After 22 years of living as an Israeli, Justina Hilaria Chipana can finally consider herself a full-fledged member of the Jewish state.
The 50-year-old native of Peru was one of 17 petitioners who won High Court of Justice recognition of their non-Orthodox conversions to Judaism on Thursday, in what the Conservative and Reform movements hailed as a breakthrough for efforts to introduce more religious pluralism to Israel.
Orthodox rabbis and politicians disagreed.
By a vote of 7-4, the High Court ordered the state to recognize “leaping converts” — so called because they study in Israeli institutes but then convert with Reform or Conservative rabbis abroad — as eligible to immigrate under the Law of Return.
The ruling was a small step in a decades-long controversy in Israel over who is a Jew, who can turn a non-Jew into a Jew and who can decide whether that process was done correctly.
Thursday’s ruling also broadened a 1989 decision recognizing immigrants who arrive having gone through the entire non-Orthodox conversion process abroad; those immigrants are considered to be Jews and the Law of Return applies to them.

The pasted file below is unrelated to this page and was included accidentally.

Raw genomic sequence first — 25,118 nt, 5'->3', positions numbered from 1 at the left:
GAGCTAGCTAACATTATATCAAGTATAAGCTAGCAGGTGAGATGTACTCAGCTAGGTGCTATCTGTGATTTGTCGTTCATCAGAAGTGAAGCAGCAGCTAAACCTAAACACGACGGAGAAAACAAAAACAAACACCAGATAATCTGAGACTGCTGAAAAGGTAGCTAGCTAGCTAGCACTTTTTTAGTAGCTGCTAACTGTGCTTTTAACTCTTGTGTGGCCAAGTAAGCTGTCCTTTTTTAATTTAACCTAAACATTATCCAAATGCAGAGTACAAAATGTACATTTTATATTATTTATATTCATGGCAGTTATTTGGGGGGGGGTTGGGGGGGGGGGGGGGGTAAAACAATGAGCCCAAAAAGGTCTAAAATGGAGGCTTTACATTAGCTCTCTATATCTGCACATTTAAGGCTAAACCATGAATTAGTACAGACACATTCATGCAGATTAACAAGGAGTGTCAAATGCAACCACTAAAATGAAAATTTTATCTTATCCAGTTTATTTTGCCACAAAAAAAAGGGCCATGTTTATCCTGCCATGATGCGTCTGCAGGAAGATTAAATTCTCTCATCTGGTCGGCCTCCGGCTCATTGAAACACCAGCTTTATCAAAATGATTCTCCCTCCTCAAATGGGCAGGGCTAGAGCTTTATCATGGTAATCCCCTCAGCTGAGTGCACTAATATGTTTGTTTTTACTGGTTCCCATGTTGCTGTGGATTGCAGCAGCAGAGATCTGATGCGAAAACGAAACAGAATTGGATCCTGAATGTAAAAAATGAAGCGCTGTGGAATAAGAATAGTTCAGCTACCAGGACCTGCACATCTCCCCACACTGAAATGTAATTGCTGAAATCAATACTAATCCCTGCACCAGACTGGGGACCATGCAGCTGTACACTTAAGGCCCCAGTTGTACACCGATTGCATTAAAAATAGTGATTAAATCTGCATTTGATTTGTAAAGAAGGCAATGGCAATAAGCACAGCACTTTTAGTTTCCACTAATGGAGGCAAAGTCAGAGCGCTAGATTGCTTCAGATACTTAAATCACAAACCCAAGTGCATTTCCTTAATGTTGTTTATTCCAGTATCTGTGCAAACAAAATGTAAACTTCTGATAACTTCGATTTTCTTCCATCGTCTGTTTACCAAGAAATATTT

But the ruling did not endorse Reform and Conservative conversions performed in Israel, a move that effectively would end Orthodoxy’s de facto hegemony in the Jewish state and could stir up a government crisis.
In response to a demand presented by the ultra-Orthodox Shas party and signed by 25 legislators, the Knesset will meet in special session next week to debate the court decision.
Shas Chairman Eli Yishai called the ruling an “explosives belt that has brought about a suicide attack against the Jewish people,” according to Ha’aretz.